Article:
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J Nutr. 2008 Jun;138(6):1039-46.

Dietary sugars stimulate fatty acid synthesis in adults.

Author information

1
Center for Human Nutrition, University of Texas Southwestern Medical Center, Dallas, TX 75390-9052, USA. elizabeth.parks@utsouthwestern.edu

Abstract

The goal of this study was to determine the magnitude by which acute consumption of fructose in a morning bolus would stimulate lipogenesis (measured by infusion of 13C1-acetate and analysis by GC-MS) immediately and after a subsequent meal. Six healthy subjects [4 men and 2 women; aged (mean +/- SD) 28 +/- 8 y; BMI, 24.3 +/- 2.8 kg/m(2); and serum triacylglycerols (TG), 1.03 +/- 0.32 mmol/L] consumed carbohydrate boluses of sugars (85 g each) in a random and blinded order, followed by a standardized lunch 4 h later. Subjects completed a control test of glucose (100:0) and a mixture of 50:50 glucose:fructose and one of 25:75 (wt:wt). Following the morning boluses, serum glucose and insulin after 100:0 were greater than both other treatments (P < 0.05) and this pattern occurred again after lunch. In the morning, fractional lipogenesis was stimulated when subjects ingested fructose and peaked at 15.9 +/- 5.4% after the 50:50 treatment and at 16.9 +/- 5.2% after the 25:75 treatment, values that were greater than after the 100:0 treatment (7.8 +/- 5.7%; P < 0.02). When fructose was consumed, absolute lipogenesis was 2-fold greater than when it was absent (100:0). Postlunch, serum TG were 11-29% greater than 100:0 and TG-rich lipoprotein-TG concentrations were 76-200% greater after 50:50 and 25:75 were consumed (P < 0.05). The data demonstrate that an early stimulation of lipogenesis after fructose, consumed in a mixture of sugars, augments subsequent postprandial lipemia. The postlunch blood TG elevation was only partially due to carry-over from the morning. Acute intake of fructose stimulates lipogenesis and may create a metabolic milieu that enhances subsequent esterification of fatty acids flowing to the liver to elevate TG synthesis postprandially.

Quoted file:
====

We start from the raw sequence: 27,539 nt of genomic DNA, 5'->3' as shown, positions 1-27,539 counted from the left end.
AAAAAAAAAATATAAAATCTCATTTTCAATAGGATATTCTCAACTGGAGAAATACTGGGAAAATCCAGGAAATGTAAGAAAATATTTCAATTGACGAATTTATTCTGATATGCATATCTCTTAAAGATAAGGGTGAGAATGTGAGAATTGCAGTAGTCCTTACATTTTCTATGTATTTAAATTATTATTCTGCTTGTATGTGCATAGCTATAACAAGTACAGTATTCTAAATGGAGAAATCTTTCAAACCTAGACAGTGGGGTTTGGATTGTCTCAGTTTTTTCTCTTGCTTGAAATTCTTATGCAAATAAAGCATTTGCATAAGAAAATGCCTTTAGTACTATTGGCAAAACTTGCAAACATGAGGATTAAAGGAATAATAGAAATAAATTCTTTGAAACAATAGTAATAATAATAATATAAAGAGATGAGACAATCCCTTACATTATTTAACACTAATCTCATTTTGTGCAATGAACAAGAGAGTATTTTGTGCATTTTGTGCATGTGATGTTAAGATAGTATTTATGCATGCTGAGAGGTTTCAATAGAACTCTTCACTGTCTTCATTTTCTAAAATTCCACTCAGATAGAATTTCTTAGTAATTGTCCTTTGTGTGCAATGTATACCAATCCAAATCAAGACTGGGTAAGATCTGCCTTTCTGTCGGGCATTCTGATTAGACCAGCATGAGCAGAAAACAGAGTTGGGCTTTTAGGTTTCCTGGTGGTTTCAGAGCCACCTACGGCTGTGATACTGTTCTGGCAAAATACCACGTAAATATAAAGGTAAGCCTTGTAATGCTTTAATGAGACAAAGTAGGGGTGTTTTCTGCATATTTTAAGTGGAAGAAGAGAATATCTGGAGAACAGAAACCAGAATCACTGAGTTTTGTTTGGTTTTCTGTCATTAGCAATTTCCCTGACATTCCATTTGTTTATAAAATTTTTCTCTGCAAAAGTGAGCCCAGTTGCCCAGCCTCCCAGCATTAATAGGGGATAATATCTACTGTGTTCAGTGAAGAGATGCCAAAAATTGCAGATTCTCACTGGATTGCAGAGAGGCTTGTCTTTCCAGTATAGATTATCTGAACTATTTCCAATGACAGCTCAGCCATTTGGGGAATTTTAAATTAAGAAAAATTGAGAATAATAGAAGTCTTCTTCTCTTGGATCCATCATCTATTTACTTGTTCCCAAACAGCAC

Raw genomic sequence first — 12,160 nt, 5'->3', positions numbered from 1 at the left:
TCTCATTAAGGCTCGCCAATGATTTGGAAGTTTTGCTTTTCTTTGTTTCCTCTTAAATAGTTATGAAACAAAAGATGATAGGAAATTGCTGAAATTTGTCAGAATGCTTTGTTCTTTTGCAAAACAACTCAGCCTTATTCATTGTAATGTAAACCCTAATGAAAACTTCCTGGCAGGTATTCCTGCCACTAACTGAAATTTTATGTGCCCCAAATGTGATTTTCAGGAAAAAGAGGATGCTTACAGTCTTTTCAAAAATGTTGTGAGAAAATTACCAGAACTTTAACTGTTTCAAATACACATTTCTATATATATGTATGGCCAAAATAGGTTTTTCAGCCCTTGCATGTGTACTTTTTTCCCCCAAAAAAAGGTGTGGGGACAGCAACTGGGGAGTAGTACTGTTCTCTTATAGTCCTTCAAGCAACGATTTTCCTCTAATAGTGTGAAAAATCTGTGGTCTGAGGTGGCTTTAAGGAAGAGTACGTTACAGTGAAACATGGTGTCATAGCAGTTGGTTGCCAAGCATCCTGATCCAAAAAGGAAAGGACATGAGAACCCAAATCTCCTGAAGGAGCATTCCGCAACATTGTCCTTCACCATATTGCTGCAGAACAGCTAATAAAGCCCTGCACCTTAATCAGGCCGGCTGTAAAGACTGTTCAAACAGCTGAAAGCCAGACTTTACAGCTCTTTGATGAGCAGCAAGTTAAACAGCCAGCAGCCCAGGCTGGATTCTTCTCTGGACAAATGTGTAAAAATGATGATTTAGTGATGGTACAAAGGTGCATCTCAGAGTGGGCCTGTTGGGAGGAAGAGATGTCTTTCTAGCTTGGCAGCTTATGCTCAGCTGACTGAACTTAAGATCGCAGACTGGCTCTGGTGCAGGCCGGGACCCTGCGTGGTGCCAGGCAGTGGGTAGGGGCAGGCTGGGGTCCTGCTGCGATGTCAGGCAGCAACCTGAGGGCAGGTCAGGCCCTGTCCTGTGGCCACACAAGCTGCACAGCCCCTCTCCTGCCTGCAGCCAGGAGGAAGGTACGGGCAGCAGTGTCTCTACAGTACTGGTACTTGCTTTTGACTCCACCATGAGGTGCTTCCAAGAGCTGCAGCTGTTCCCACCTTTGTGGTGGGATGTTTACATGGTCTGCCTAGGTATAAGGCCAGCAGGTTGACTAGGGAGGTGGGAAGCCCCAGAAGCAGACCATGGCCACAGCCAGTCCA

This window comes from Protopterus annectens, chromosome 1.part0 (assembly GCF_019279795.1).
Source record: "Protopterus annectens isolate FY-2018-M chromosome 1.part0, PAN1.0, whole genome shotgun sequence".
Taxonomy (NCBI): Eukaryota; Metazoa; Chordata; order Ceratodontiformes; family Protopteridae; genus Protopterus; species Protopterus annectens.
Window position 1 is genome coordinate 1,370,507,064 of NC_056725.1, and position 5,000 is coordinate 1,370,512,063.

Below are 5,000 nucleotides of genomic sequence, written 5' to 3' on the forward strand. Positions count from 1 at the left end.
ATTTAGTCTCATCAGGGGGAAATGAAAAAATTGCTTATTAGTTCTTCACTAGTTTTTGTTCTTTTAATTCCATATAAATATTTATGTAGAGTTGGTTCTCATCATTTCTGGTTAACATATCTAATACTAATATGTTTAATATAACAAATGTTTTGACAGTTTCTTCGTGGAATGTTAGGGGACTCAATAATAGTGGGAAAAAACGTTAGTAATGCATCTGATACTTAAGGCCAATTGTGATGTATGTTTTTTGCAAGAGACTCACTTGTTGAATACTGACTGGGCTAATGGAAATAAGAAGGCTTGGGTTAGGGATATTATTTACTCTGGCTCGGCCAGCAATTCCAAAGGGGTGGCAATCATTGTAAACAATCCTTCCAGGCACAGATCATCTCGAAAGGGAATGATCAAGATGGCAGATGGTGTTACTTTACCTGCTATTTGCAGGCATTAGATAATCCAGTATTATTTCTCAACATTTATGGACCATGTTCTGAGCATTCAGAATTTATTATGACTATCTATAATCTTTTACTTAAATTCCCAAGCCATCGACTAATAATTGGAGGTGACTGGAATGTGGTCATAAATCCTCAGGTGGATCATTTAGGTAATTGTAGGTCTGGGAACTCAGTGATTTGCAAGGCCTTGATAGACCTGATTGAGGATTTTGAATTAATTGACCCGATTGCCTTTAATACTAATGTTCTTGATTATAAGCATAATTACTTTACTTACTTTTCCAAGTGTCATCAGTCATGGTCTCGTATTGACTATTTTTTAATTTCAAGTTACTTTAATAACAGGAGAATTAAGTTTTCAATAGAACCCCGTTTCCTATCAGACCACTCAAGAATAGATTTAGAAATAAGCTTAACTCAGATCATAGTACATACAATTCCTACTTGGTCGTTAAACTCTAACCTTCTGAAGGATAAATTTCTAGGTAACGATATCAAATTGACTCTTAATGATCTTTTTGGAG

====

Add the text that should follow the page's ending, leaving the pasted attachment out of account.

PMID:
18492831
PMCID:
PMC2546703
DOI:
10.1093/jn/138.6.1039
[Indexed for MEDLINE]
Free PMC Article

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